Evening prayer is held at the Baitul Islam Mosque in Vaughan, Ontario, on July 1, as the Ahmadiyya Muslim Jama'at Canada hosts its largest Canada Day celebration. (Christopher Katsarov/Canadian Press via AP)

OTTAWA — When a gunman killed six members of a Quebec City mosque in January, five of the victims, all of them immigrants to Canada, were sent to their countries of origin for burial. Only one was buried in Canada, at a Muslim-run cemetery near Montreal, three hours away.

That’s because Quebec City’s growing Muslim community doesn’t have its own cemetery despite years of trying. After a divisive referendum on Sunday, it still doesn’t.

Residents of St-Apollinaire, a town of 6,000 about 20 miles southwest of Quebec City, voted to turn down an application for a zoning change to allow the Islamic Cultural Center, owner of the mosque where the deadly shooting occurred, to open a cemetery.

The vote was open to only 49 residents living adjacent to the proposed cemetery site; 36 turned up. Sixteen voted for the cemetery, while 19 voted against. One ballot was spoiled.

Despite the small numbers involved, however, the decision was front-page news in Canada — a sign that some say shows that xenophobia is alive and well in a country known as a welcoming place for immigrants and a haven for tolerance.

“Thousands of Muslims in Quebec City have been told we don’t want you,” said Mohamed Kesri, secretary of the Islamic Cultural Center, adding that his community would consider its alternatives, including a complaint to the provincial human rights commission. “Ignorance and misunderstanding have won the day,” added Mohamed Labidi, president of the center.

Bernard Ouellet, mayor of St-Apollinaire, backed the cemetery proposal. He blamed its rejection on fear and misinformation. Also speaking in favor of the project was Cardinal Gérald Cyprien Lacroix, Quebec City’s archbishop, who pleaded with voters to allow the cemetery to proceed as “a mark of respect for another religion.”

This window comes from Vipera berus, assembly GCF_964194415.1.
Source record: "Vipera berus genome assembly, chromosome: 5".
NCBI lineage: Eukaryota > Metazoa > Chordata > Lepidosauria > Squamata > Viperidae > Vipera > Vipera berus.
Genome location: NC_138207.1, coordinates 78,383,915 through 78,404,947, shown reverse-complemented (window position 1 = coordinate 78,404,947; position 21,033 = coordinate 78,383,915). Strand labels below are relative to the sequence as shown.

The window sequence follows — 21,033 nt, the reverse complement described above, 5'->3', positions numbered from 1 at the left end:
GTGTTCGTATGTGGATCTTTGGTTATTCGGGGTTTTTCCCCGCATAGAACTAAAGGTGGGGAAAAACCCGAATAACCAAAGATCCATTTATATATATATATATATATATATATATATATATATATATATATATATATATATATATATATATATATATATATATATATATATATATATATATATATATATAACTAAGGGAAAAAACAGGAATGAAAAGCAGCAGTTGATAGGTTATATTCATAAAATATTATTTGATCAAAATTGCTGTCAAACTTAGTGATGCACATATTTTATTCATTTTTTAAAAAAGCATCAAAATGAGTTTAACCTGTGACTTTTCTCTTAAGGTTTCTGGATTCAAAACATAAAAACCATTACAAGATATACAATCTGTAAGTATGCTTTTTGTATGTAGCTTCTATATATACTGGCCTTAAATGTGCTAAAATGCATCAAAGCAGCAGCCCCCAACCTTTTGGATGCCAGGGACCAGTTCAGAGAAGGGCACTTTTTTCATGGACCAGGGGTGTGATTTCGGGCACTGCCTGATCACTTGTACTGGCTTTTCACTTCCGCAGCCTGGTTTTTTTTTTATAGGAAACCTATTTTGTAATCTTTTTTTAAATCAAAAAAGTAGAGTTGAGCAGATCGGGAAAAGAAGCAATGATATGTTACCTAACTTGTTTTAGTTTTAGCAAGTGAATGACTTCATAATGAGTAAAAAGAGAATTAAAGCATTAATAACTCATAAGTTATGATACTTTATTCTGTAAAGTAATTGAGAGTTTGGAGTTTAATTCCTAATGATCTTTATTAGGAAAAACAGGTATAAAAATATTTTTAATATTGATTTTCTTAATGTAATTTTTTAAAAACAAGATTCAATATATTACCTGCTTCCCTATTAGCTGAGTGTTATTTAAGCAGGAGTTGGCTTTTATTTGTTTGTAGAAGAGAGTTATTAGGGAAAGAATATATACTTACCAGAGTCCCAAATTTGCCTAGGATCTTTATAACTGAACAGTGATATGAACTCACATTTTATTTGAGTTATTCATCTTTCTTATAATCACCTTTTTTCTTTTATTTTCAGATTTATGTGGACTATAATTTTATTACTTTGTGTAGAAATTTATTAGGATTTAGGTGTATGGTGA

Like much of rural Quebec, St-Apollinaire is overwhelmingly white, French-speaking and Catholic (nominally). Statistics show not a single Muslim, Jew, Sikh or Hindu in the community.

Alexandre Bissonnette, 27, a Quebec City man with far-right political views, has been charged with six counts of first-degree murder in the January mosque attack and is awaiting trial. In the outpouring of public emotion that followed the massacre, politicians promised to resolve the years-long cemetery issue.

An undertaker in St-Apollinaire offered to sell a 65,000-square-foot piece of land adjacent to his funeral parlor to the Islamic center, enough for 1,000 plots, but when local residents found out about the plan, they took advantage of Quebec laws that allow residents directly affected by zoning changes to force a referendum.

At a public meeting in March, opponents of the project voiced concerns that once there was a cemetery for Muslims, a mosque and a school could soon follow. “We’re already feeling invaded,” one opponent of the project later told the Globe and Mail newspaper.

Although Canadians generally hold positive views of immigrants and opened their arms to the 40,000 Syrian refugees welcomed by Prime Minister Justin Trudeau, intolerance of Muslims makes its presence known, particularly in Quebec.

According to a poll carried out in March by CROP, a research firm, for the French network of the Canadian Broadcasting Corp., 23 percent of respondents across Canada favored a ban on Muslim immigration like the kind pushed by President Trump across the border. In Quebec, the figure was 32 percent.

The debate over veiled women has been particularly strident in Quebec, reflecting in part the influence of the political debate over Islam in France. The same CROP survey showed that 67 percent of Quebec residents wanted to ban public servants from wearing religious garb at work, compared with 34 percent in the rest of Canada.

Yannick Boucher, an anthropology lecturer at the University of Montreal who has studied Muslim burial practices in Quebec, said the referendum result in St-Apollinaire was based on “fear of the other” and is part of a rejection of Muslims in Quebec that leads to higher rates of unemployment and higher rates of hate crimes against the community.

Boucher estimates that when Muslims die in the province, up to two-thirds are sent back for burial to their countries of origin, particularly in North Africa, because of the lack of cemetery space and the sense that they are not fully accepted by their new society.

Alternatives are emerging, however. A privately owned, nondenominational cemetery in a Quebec City suburb announced recently that it will set aside a section of its facility for Muslim burials.

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